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Old 08-07-2011, 06:33 PM   #1
MeanStreaker OP
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The Yooper Looper - KLR650's on the Upper Peninsula Adventure Trail

First things first.

Move along. Nothing to see here. There is absolutely no reason for you to read this ride report.
Immediately click the address field on your browser of choice and make your way to Cannonshot’s incredible “Upper Peninsula Adventure Trail (UPAT - 1250 miles)”.

You will find his GPS tracks
Here.



At those links, you will enjoy great writing, interesting history, and beautiful photography. Guaranteed - This RR will fall far short. Those are the granddaddy. Those are what started it all.

We were just grateful to follow along.


Here’s DryFire (aka Tim) all happy somewhere in the middle of nowhere:



And here’s me asking, “What has two thumbs and wants to kiss Cannonshot square on the mouth?”:



So thanks Cannon for everything! I’ll share more of our thoughts at the end, but here is the spoiler: This route is fantastic!!!
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Old 08-07-2011, 06:46 PM   #2
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You’re still here? OK, I warned you.

On with the show.


A few teaser pics:



















This is a Ride report, right? So I want to keep introductions and the non-riding aspects to a minimum. However, I want this to be more than a place to house our pictures. I did a lot of thinking inside that helmet and think it’s important to share at least a little of it. At least for my wife who wasn’t able to come along.

Tim and I have been good friends for a few years now thanks to being Instructors for Project Appleseed. He's a big backpacker and all around woods McGyver. For quite awhile, I've emailed him links to RRs here, loaned him the Long Way Round set of DVDs (let's keep our comments about that series to ourselves, k?)
, and told him how much I love my '05 KLR. Earlier this year he picked up a nice '07 specimen, his first bike even though he's spent a lot of time offroad on quads, and we made plans to tackle this trip.

I have been riding bikes on the road since before I had my driver's license, but have almost zero experience in the dirt. So here's the story of basically two newbs.


We did an overnight shake down trip in the Red River Gorge area of KY you can read about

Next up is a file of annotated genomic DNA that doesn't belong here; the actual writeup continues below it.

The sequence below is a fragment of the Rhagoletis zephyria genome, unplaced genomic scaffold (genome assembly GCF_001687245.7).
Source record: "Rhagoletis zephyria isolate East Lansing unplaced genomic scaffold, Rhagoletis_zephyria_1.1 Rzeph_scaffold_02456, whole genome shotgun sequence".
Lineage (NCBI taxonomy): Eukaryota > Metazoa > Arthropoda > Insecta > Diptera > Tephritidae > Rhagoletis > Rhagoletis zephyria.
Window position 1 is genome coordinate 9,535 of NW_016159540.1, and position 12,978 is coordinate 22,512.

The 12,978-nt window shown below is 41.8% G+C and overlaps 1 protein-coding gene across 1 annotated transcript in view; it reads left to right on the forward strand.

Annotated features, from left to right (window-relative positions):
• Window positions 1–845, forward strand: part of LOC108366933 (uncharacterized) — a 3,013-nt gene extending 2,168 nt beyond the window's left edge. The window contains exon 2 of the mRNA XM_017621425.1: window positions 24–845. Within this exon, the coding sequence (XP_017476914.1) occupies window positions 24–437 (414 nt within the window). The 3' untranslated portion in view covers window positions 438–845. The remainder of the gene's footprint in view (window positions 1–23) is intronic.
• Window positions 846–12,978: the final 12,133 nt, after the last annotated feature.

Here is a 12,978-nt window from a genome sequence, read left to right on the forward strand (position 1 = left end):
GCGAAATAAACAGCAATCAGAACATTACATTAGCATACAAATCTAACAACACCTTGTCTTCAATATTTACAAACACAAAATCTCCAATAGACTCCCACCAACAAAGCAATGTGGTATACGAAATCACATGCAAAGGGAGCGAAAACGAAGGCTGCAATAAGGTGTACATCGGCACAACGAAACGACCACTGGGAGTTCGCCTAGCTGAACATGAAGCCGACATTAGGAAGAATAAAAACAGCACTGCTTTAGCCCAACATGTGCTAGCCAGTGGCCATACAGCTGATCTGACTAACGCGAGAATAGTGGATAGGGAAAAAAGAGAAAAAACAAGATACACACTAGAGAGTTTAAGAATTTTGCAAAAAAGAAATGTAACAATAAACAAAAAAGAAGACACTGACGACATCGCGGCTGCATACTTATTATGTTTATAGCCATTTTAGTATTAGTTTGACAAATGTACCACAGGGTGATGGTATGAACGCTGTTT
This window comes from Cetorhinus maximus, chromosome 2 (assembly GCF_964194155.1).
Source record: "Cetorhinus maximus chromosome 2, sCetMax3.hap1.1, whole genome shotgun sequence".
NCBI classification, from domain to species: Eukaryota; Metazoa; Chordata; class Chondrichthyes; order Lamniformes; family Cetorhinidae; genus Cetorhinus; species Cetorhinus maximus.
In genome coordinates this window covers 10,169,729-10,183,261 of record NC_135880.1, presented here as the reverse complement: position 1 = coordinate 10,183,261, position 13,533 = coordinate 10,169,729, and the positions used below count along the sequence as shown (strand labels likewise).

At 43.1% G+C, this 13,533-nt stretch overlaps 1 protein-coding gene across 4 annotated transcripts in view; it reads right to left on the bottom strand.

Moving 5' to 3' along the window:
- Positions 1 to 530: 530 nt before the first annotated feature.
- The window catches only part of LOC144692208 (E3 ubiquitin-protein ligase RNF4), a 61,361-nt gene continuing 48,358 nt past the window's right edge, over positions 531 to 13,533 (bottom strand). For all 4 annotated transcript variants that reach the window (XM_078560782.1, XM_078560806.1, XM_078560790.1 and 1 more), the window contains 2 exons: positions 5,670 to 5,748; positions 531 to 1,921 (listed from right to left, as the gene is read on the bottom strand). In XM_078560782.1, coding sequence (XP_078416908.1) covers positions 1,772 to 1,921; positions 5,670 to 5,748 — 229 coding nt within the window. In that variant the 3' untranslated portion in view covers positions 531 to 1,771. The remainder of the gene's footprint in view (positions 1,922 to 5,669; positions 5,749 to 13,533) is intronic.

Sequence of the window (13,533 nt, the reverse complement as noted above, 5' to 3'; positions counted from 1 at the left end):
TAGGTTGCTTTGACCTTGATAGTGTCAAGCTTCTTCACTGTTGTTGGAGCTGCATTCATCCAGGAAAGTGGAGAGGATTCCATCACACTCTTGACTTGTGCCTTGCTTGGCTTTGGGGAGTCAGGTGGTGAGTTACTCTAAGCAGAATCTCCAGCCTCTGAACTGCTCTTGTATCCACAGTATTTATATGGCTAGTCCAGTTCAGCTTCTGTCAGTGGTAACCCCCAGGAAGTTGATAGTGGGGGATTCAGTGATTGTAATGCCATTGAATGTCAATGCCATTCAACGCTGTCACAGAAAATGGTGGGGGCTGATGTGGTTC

Here. That consisted of my first double digits of gravel miles, but looked a lot different from about everything the UPAT offered. Pretty much everything that trip was level, straight, and fast. See what I mean?



Great to learn on.

For a long time, all of my motorcycle adventures to this point have been 2-up. I’ve been lucky to find a partner who likes packing one change of clothes and taking off for a week to the Ozarks, or Smoky Mtns, or Charleston, or whatever point on the map we decide upon.


But this ride is different.


For this ride, I ratcheted on my AFX helmet, buckled the Sidi boots, and kept weight low in the saddleblags for a reason. This was to be my last Mancation for quite awhile.


It’s almost time to strap on the kevlar, lace up the combats, and jump check my kit for noise...


The Baby Is Coming!



Sorry guys, that pic above is the only one you’re going to see of my wife lifting her shirt. But I have to tell you... things have progressed... spectacularly. Anyone who doesn’t believe in some form of Intelligent Design needs to explain how anything but an ever-loving God helped ensure mankind's families, and therefore mankind, would continue... by balancing pregnant hormone level growth swings with mammary growth swings.

But I digress... For this trip, I had a lot of thinking to do. The joy and anticipation has been there for awhile. We couldn’t be more excited. We’ve read the books. We’ve put together the crib. We’ve almost decided on a name.


I’ve been blessed with exceptional parents who continue to do anything for us.


Will I measure up? Guess we’ll see.

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Old 08-07-2011, 08:57 PM   #3
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I'm anxious to read about your trip!!!! I'm betting it was a good one.
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Old 08-08-2011, 11:50 AM   #4
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Day 0 - July 25, 2011 - Dayton, OH to St Ignace, MI

How to get there?

DryFire and I debated the merits back and forth whether to suck up full 500 mile days straight up and straight back riding the bikes Interstate 75 from our homes in Cincinnati and Dayton (respectively)... or take our time over two days for a more enjoyable route. As working slobs, it was eventually decided a leisurely jaunt to and fro was out of the question if we wanted any chance of finishing the Loop.


So that left slab. And a lot of it.


I-75 is some of the most monotonous stuff out there. At least West Virginia interstate has some climbs, curves, and nice scenery every now and then.

As the weeks passed, we got a little smarter, decided to maximize vacation time and trailer the bikes up. Definitely the right decision!


Tim arrived in my driveway at 9:00AM on the dot with his KLR loaded in the bed, and we made short work of attaching my KLR and trailer for the trek north.




The 8 hr drive seemed to go faster than expected, but we were still happy to see the Mackinac Bridge when we did.